Allow me to introduce you to visual artist Jen Frankwell. Jen is based in Forres, where she crafts deft multi-layered images from pencil drawings and postcards, vintage paper and pin badges, statistical data and textile remnants, and whatever else takes her fancy.
She makes beautiful bespoke sporrans too.
Wit. Edge. Colour. Politics. Faces. Layers. Typewriters. Machair. Textiles.
What’s not to love?
I think Jen is an absolute wonder herself. Indeed, I’m not sure I’ve encountered a visual artist with quite the same capacity to get, visually, what it is that I’m trying to say through music and words.
Her specially commissioned image for my Scottish Songbook band cover of Deacon Blue’s Dignity holds a richness of detail, some obvious, and some buried, or cryptic.
With her permission, here are some of Jen’s email notes to me on the references embedded in the image, with a few follow through notes from me too.
Clenched Raised Fist:
J: faith, endurance, solidarity, defiance, politics, optimism, grit, joy, also a wee nod to Northern soul and gay activism in a roundabout way cos Tom Robinson uses a clenched fist on his albums (not that he’s actually Scottish).
K: The fist is from an existing image on Jen’s Instagram page that caught my eye, and convinced me (though it didn’t take long to decide) that she was the perfect artist for this collaboration. Dignity speaks directly to the social and economic upheaval of the time and place it was born: late 1980s industrial Scotland.
J: The fist is gripping a graph of male suicide stats from 1981–2016. The top line is for Scotland, the middle for Wales and the bottom for England. They sit on the graph like that. I didn’t separate them. The Scottish one is so much higher than the others.
K: this won’t be the last mention of suicide on these pages. Mental health, dignity, purpose, hope and community are intimately intertwined.
The Finnieston crane
J: It’s on Deacon Blue’s Raintown album cover and also represents Glasgow and industry, ‘home’ and ‘work’. I use the criss-cross patterns from the structure as part of a recurring theme.
K: The crane is known in the city as Big Bertha.
It’s worth adding that of Deacon Blue’s songs, it’s not only Dignity that got under the skin of the Thatcher-era. So too did songs like Wages Day (“this long narrow land is full of possibility”) and Town To Be Blamed (work, work, work, rain, rain, rain, home, home, home, again, again, again). The whole Raintown album captured the mood of the day.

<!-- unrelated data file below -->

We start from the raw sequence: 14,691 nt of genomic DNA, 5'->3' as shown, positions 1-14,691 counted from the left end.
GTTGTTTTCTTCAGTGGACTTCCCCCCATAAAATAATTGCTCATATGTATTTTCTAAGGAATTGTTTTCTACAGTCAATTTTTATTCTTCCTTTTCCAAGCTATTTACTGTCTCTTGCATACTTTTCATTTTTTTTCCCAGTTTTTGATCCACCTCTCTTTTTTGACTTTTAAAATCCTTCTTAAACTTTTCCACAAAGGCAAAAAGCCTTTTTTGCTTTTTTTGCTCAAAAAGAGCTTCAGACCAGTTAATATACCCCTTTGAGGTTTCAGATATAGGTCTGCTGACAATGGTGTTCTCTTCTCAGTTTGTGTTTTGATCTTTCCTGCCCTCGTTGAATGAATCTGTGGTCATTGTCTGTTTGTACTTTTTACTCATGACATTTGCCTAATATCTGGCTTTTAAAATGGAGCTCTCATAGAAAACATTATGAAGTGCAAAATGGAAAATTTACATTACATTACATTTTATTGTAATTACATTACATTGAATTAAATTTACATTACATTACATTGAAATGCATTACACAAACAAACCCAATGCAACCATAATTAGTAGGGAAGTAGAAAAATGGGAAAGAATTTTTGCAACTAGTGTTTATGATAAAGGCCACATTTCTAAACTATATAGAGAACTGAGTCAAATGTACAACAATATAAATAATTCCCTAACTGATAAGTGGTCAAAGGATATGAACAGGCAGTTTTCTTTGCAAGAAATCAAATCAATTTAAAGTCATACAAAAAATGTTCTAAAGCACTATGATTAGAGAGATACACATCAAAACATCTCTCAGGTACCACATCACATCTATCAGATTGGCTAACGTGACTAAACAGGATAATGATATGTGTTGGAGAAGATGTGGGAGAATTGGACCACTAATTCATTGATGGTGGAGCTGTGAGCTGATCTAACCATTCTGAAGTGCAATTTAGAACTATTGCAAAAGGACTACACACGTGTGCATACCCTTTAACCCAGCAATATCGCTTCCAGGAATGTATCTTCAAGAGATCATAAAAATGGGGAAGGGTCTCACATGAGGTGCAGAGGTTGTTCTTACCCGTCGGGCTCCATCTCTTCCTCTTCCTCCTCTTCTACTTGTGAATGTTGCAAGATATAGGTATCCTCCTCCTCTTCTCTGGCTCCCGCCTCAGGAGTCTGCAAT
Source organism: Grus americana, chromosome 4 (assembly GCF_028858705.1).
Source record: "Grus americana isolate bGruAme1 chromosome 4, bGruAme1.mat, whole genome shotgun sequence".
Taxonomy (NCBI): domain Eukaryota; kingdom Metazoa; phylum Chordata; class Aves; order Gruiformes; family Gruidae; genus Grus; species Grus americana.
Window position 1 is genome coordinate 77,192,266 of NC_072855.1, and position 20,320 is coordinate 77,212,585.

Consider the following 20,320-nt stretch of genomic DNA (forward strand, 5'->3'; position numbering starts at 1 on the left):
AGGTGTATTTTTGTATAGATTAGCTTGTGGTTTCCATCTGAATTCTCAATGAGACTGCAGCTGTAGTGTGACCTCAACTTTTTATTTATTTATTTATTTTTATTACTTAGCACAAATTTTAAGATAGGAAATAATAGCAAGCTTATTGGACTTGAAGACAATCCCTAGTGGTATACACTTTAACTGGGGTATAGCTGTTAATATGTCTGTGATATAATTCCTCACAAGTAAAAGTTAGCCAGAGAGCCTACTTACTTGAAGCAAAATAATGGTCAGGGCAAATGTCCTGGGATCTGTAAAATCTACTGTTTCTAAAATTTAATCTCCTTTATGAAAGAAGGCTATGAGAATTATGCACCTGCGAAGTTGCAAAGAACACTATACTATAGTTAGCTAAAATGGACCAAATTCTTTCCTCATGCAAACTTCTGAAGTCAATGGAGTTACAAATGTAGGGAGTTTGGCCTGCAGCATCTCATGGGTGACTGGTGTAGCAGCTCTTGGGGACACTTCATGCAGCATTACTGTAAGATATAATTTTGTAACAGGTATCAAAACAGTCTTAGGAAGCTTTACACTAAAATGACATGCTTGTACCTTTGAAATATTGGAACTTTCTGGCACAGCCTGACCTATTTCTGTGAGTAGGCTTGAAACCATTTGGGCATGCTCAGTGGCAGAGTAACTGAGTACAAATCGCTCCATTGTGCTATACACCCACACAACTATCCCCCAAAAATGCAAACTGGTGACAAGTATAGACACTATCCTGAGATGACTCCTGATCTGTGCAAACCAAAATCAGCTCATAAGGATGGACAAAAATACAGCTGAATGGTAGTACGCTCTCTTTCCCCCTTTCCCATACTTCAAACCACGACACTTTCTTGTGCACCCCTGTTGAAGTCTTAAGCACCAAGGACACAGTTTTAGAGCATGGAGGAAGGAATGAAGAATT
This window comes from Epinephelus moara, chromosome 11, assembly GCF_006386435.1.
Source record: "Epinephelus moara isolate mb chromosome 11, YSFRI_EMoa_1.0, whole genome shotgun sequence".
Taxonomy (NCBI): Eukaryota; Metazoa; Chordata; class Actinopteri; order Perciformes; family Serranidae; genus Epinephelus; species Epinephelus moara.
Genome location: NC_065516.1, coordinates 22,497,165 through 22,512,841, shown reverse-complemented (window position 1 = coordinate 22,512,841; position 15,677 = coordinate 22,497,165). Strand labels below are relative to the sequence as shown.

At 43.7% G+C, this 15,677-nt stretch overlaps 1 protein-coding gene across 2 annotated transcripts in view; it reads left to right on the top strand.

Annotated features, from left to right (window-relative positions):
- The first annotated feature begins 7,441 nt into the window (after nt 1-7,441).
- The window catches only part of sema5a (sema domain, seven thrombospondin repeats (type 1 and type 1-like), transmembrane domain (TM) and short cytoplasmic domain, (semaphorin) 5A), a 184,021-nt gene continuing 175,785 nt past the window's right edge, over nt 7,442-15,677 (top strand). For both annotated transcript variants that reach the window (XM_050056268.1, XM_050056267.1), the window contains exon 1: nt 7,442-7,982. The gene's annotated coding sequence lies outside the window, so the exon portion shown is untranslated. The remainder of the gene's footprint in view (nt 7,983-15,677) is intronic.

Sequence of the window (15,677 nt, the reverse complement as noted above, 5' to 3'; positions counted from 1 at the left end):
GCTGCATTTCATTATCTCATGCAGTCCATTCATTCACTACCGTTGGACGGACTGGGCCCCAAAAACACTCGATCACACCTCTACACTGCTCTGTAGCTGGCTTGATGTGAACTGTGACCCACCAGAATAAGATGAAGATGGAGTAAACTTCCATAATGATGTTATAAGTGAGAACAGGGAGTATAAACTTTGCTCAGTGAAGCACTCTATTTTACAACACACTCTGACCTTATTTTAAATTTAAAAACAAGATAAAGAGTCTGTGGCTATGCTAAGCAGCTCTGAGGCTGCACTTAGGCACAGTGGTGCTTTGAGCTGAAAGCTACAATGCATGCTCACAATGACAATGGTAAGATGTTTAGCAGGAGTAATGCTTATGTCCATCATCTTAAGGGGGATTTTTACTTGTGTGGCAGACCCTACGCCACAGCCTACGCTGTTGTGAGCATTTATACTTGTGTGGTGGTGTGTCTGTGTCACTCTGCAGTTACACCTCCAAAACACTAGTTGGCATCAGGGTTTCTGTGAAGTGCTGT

The wee sailboat
J: A direct reference to the dinghy in the song lyrics, and to fishing and the sea.
J: the Clyde / Dignity/ George Wyllie/ ‘impossible’ daydreams. I’ve done the image of it in the style of an 80’s crappy public service leaflet (i.e. Protect and Survive) I’ve added lots of image noise so it looks like it was cut out of an 80’s monochrome leaflet.
K: In 1989, artist George Wyllie sailed a 78-foot boat, crafted from paper, Velcro and steel, up the River Clyde. It’s a fondly remembered event in Glasgow, and one that symbolised both the city’s shipping heritage and its decline. Wyllie’s other best known work was Straw Locomotive, which was constructed exactly as its name suggests, and was suspended from the aforementioned Finniestone Crane. Wyllie said of it at the time,
Today, in Springburn, industry is at a low ebb… What has happened?
The ‘Straw Locomotive’ can ask questions but cannot give answers.”
I have a song called Paper Boat, inspired by Wyllie, which only just failed to make it onto my 2018 album, with Steven Polwart and Inge Thomson, Laws of Motion.
The song goes:
a tiny man, a tiny boat / of tender paper hull and sails / they float up river ushered by the tide / and in that little boat, a light /is constant through the keening days and nights / with only heaven for a bride / grief is just love with no home / grief is just love with no home …